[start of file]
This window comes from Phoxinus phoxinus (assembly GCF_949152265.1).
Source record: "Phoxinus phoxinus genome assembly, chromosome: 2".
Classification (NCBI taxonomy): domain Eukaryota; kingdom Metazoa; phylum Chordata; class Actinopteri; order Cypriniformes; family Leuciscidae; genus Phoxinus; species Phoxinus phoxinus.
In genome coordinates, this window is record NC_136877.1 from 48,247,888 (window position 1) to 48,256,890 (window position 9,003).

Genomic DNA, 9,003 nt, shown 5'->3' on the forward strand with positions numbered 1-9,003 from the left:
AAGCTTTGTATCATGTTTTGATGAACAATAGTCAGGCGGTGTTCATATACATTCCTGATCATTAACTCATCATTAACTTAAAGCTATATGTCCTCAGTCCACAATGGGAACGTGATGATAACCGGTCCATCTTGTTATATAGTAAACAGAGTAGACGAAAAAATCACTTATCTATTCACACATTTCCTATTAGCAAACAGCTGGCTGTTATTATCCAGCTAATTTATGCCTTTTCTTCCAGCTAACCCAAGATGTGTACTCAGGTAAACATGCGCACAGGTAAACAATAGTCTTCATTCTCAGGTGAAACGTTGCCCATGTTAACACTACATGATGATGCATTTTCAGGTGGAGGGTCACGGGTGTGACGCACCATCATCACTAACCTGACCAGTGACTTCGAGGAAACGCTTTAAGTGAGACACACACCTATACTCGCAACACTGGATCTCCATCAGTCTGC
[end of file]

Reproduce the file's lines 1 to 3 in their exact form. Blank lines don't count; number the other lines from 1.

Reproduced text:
This window comes from Phoxinus phoxinus (assembly GCF_949152265.1).
Source record: "Phoxinus phoxinus genome assembly, chromosome: 2".
Classification (NCBI taxonomy): domain Eukaryota; kingdom Metazoa; phylum Chordata; class Actinopteri; order Cypriniformes; family Leuciscidae; genus Phoxinus; species Phoxinus phoxinus.